RBNZ warns of growing risk of sharp correction in Auckland house prices; says now watching Hamilton, Tauranga too; says dairy debt manageable, but wants banks to do dairy stress tests; RBNZ collecting loan to income multiple data

By Bernard Hickey

The Reserve Bank has warned in its half-yearly Financial Stability Report of a growing risk of a sharp correction in Auckland house prices.

It said it was too early to tell if its tougher limits on Loan to Value Ratios for Auckland landlords was reducing those risks. It repeated its estimate of a two to four percentage point reduction in Auckland’s annual house price inflation rate because of the measures. It said the new LVR speed limit of 70% for landlords in Auckland was expected to effect 13% of all transactions in Auckland.

“With prices becoming increasingly stretched relative to household income and rents, there is increasing potential for a sharp price correction in Auckland,” the Reserve Bank said in the report.

“A correction could be triggered by a range of demand-side factors, such as a deterioration in labour incomes, an unexpected rise in mortgage rates, a reversal of migration flows, or a sudden reduction in investor appetite,” it said.

“There is a risk that a downturn could be amplified by a rise in sales by investors, given that investors have more elevated debt to income ratios, and appear to be purchasing on the basis of expected capital gain,” it said.

“Falling house prices could in turn weaken economic activity if indebted borrowers attempted to restore balance sheets by reducing consumption.”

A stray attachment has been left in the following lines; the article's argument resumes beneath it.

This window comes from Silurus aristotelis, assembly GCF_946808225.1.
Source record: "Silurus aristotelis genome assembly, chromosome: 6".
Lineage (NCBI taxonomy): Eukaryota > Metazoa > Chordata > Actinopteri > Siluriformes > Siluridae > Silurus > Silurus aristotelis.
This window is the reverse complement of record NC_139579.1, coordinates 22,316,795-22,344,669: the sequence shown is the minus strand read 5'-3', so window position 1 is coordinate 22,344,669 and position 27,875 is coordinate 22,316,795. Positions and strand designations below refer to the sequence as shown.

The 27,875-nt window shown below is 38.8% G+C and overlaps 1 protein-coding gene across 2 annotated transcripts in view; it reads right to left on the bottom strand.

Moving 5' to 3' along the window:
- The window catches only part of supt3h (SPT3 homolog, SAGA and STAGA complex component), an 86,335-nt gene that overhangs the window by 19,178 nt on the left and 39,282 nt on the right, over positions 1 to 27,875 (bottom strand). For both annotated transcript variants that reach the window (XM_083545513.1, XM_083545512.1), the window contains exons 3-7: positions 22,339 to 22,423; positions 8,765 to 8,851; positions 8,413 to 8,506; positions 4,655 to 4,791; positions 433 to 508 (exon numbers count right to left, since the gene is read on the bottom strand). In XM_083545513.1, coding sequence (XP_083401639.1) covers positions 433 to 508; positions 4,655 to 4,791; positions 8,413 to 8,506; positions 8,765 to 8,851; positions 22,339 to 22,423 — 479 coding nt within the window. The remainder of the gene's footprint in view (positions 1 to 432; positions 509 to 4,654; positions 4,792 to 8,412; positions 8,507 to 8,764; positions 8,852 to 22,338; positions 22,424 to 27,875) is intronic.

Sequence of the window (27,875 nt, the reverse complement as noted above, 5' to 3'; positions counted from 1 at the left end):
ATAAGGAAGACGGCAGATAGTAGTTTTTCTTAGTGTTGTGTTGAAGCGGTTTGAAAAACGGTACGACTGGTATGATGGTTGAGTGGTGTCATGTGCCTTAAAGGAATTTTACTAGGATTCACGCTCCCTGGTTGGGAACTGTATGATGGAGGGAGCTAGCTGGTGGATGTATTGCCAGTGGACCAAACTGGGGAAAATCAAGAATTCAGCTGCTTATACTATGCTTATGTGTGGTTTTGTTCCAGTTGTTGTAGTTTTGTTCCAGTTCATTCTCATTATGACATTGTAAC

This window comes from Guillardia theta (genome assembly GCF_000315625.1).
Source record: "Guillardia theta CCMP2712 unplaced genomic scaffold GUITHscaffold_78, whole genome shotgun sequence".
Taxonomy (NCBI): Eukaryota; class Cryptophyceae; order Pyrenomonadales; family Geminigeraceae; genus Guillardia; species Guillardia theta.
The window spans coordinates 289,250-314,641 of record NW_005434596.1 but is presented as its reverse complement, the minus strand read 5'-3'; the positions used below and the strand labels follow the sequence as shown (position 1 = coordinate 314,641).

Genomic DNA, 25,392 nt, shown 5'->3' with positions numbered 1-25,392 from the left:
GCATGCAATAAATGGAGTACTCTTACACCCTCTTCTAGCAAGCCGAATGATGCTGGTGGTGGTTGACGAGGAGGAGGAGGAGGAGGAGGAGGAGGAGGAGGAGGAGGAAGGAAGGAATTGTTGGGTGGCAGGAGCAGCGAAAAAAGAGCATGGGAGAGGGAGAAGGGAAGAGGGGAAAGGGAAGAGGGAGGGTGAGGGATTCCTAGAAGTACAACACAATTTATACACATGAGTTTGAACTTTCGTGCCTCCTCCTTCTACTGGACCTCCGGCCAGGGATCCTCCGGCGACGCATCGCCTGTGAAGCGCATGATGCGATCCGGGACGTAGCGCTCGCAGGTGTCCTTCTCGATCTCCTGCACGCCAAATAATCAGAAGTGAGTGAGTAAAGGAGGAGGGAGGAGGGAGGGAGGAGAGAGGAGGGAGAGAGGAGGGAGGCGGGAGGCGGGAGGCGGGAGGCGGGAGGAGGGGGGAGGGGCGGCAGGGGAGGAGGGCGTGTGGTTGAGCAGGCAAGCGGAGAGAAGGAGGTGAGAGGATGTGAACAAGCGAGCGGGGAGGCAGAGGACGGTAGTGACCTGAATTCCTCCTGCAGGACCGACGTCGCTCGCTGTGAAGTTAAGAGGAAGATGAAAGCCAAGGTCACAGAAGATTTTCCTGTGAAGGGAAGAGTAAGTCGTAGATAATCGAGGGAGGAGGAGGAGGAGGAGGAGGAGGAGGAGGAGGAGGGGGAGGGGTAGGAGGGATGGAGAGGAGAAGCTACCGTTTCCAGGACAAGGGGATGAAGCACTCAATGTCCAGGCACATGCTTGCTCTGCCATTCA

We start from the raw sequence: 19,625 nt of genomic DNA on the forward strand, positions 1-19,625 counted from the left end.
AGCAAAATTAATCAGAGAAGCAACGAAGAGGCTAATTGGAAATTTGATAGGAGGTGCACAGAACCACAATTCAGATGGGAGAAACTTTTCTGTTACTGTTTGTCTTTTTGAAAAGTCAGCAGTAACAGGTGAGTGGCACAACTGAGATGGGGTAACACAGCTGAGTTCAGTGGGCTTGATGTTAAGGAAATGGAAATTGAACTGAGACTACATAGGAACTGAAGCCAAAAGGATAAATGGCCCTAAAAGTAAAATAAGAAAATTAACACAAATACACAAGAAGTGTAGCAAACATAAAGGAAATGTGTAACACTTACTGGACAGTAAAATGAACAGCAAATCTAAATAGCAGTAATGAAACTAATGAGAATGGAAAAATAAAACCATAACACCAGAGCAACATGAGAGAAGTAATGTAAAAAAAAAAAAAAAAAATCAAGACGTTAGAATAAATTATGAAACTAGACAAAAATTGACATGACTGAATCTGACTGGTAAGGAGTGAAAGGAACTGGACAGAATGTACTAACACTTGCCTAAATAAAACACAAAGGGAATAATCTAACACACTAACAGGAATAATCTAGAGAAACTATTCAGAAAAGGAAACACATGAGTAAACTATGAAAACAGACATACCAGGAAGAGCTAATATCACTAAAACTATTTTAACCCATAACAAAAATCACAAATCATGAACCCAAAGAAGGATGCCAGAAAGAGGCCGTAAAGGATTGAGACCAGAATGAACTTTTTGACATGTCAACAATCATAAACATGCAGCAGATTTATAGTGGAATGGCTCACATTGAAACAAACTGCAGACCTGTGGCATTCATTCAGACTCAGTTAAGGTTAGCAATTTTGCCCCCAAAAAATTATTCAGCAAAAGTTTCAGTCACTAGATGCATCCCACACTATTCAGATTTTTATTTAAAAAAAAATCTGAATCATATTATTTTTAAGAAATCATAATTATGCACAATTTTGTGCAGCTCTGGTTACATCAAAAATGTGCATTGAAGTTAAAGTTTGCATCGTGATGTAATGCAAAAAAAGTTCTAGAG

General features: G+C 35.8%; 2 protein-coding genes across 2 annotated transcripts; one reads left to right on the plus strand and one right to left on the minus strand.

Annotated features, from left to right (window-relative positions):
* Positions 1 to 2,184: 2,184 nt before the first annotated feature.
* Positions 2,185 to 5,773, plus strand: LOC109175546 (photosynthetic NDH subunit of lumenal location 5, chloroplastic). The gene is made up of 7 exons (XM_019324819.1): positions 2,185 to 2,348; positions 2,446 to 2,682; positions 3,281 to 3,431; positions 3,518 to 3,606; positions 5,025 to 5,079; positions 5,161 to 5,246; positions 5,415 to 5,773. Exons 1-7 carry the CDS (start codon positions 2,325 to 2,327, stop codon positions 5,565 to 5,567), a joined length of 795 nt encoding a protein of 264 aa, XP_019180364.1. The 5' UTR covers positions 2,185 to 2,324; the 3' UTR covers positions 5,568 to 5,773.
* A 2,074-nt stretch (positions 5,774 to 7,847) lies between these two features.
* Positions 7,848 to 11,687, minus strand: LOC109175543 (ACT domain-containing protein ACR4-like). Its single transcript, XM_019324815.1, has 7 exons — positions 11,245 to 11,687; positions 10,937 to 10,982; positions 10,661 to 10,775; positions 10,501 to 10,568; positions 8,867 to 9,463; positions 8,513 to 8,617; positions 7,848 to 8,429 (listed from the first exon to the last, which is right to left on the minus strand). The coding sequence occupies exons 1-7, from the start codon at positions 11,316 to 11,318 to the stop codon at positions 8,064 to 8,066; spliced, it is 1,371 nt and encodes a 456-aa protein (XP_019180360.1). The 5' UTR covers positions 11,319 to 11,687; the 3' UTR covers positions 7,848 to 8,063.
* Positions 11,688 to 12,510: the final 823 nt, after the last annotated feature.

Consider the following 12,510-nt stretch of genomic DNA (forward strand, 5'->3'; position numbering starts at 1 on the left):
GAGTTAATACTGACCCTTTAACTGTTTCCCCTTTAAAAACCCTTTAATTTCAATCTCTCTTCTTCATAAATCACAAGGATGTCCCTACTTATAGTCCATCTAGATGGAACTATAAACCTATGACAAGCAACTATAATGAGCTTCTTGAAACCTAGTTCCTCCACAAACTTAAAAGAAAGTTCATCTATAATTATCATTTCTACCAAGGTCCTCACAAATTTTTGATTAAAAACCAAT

Now watching Waikato/Bay of Plenty too

Elsewhere, the bank noted house price rises of 18% and 14% respectively in Hamilton and Tauranga.

“While this could be positive for financial stability if it reflects demand shifting from the overheated Auckland market, a prolonged period of rapid house price inflation in these areas could increase financial stability risks,” the bank said.

“The Reserve Bank will monitor regional housing markets carefully as the higher LVR speed limit outside of Auckland takes effect,” it said.

It also said it had begun collecting data on debt to income multiples and had found 40% of loans were with loan to income multiples of over five, with 60% of landlords borrowing with loan to income multiples of over five.

Governor Graeme Wheeler told a news conference after the release of the report that the bank was not currently considering imposing UK style loan to income multiples or limits on loan serviceability.

Dairy debt modeling

The Reserve Bank also included some new modeling of what might happen to bad loans to dairy farmers if land prices fell as much as 40% and the payout rose only to NZ$5/kg by 2018/19.

It estimated its worst case scenario could see 44% of loans becoming non-performing, with those loans held by 25% of farmers. Eventual loss rates under the scenarios ranged from 2% to 14%, which amounted to losses of around 2-18% of bank before-tax profits.

But overall, the bank said it expected banks to take a medium term approach to dealing with loss-making farmers and it expected the banks to put aside realistic provisions.

“Losses for the banking system as a whole are expected to be manageable, even if low milk prices persist for a number of years,” it said.

However, The Reserve Bank said it had asked the five biggest dairy lenders (ANZ, ASB, BNZ, Westpac and Rabobank) to undertake stress tests of their dairy portfolios, “providing an institutional level view of potential losses under similar scenarios.” The bank said it expected the results to be returned by the end of the year and would be reported on at a later date.

Capital review with eyes on Australia

The bank also reiterated that it was reviewing capital adequacy requirements for banks over the next year.